Saturday, May 14, 2011

Facing the Mother of All Anxieties

For a long time, Pamela's number one anxiety involved selling. Back in October 2006, I blogged how just saying phrases like "sell the dogs" (when my husband talks on the phone about selling products that are clogging up inventory). Two months later, we moved into our new (actually old Edwardian era, Victoria style) house, and the new fear was about selling the house. The last time we sold our home was in 2001. Even though she knew the signs of preparing to move (dejunking, cleaning, organizing, etc.), hearing the words sell and house together triggered a screech out of her.

I first noted her fears about selling the house in May 2008, but her screeching had been going on for a long time. The first issue we addressed was separating herself from others. Through RDI, we helped her to see that just because someone else was selling a house didn't mean we were selling ours. Six months later, we addressed the second issue: having insufficient information. She screamed as soon as she heard "sell" without hearing the whole conversation. So, we applied the whole-part thinking she learned in math to her listening skills. For a few months, we had conversations about selling things until Pamela stopped freaking out at the word sell.

Getting upset at that word probably has to do with the fact that we moved often: Pamela was born in Adak, Alaska. She has lived in California, Florida, Louisiana (two different homes), Connecticut, Pennsylvania, Colorado, Alaska (two different homes), Minnesota, and South Carolina (two different homes). That is a whole lot of moving for any person her age (twenty-two), much less a person with autism, who find change more difficult than the typical person. We have lived in South Carolina since 2005, right across the street from my parents, a blessing we have never experienced. We have lived here for almost six years, a record for the Glasers.

Pamela had other anxieties too that caused her to control David and Steve. For a year-and-a-half (from April 2007 to November 2008), she instituted the sacred hour in which she banned David from the television room from noon until one o'clock. She let go of that as her anxiety and control issues wained thanks to RDI. She tried to control Steve through his work schedule, which was always unpredictable, therefore increasing her meltdowns. Not only did she tell him which car to take and which highway to drive, she would stalk him until he left the house if he were running late. From January 2009 through August 2009, we addressed thinking flexibly about his schedule. Life certainly improved once we guided Pamela out of her anxieties thanks to the Whac-a-mole campaign.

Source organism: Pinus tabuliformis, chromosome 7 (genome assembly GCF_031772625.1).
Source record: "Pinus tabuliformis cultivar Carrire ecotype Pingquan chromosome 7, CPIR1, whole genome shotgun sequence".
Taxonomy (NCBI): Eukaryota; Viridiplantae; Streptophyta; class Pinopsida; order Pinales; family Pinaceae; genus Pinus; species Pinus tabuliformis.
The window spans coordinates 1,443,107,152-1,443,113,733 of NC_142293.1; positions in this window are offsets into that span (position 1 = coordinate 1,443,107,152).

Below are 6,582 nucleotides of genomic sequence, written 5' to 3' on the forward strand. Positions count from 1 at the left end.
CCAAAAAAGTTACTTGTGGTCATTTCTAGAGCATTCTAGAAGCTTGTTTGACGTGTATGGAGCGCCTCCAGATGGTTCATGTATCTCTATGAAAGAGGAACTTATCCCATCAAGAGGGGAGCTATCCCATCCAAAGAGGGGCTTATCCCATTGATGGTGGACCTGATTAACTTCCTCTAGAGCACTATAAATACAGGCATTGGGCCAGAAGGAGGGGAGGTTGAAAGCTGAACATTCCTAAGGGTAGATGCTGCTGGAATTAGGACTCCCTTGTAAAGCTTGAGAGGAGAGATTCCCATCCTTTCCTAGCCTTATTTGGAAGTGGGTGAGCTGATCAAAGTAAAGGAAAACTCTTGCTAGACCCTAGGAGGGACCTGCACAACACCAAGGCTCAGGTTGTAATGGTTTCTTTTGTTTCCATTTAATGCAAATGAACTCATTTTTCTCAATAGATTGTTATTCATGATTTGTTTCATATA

Steve has been ready to try another industry and an opportunity opened up for him recently. Unfortunately, the location is the midwest. We have many reasons for not wanting to sell our home, in-state tuition for David being one of them. So, the big question was how to tell Pamela without having a nuclear meltdown. Because uncertainty plays such a large role in her anxieties, we took the route of "less  is more" by only telling her what we had to at the very last moment. If anything, it would shorten the length of time she had to stew over the future.

Steve's last day of work was in April, and he took a month off, enjoying life as a handyman and all-around-good guy. When Pamela asked why he didn't go to work, Steve told her the truth. He was on vacation. Whenever we had conversations about his future job, we talked in code or made sure we were well out of her hearing. I had one lapse two weeks until D-day, and I smoothed it over with stretched truth: Steve was heading out there to work. A week before his first day of work, Pamela read one of his emails and, thanks to a brilliant download from God, Steve simply explained that he was getting a new job and we were going to have two houses.

I'm sure Pamela went back through her episodic memories of previous moves and realized she saw none of the signs. She showed absolutely no trace of anxiety, smiled at the thought of having two homes, and ran a victory lap. I felt like Snoopy Dancing because you have no idea what kind of uproar it would have caused four years ago!

Pamela is adjusting well, thanks to her hard-won flexible thinking. Wednesday was quite busy and, before we headed out of the house, Pamela asked, "What about dinner?" I told her that David could pick up some food for her when he takes her home. She said, "Just like Dad." I agreed, "Yes, he's man of the family right now." She smiled at the memory of us reading the book by the same name many years ago.

Steve headed west exactly a week ago today, and he is thriving. He loves being back in an engineering atmosphere, yet able to apply the business and computer skills he has mastered in the past two decades. This morning, I pulled weeds, picked up sticks discarded by the pecan trees after two lightning storms we had this week, and slew some ivy crawling up the brickwork. David took over his father's Saturday morning ritual of picking up breakfast at McDonald's and plans to cut the grass and edge later today. Unfortunately, David woke up too late for breakfast this time, but he will learn.

Between my volunteer efforts at ChildLightUSA and doing all the things Steve used to do on weekends, I will keep trying to blog what I can when I'm not sweating outside getting dirt under my nails, making repairs, and caring for the cars. And, those of you who know me well can stop laughing now! :-)


Di said...

Hi there Tammy
Phew, this is a tough one for you all. You are so going to miss your hubby.... :(
I like your new revamped blog!
Enjoy the rest of your week - take care of those nails! :)

The Glasers said...

It's been ten days and I still have nails! Steve is coming home for David's graduation! Woo hoo!!!!

Di said...

Love :)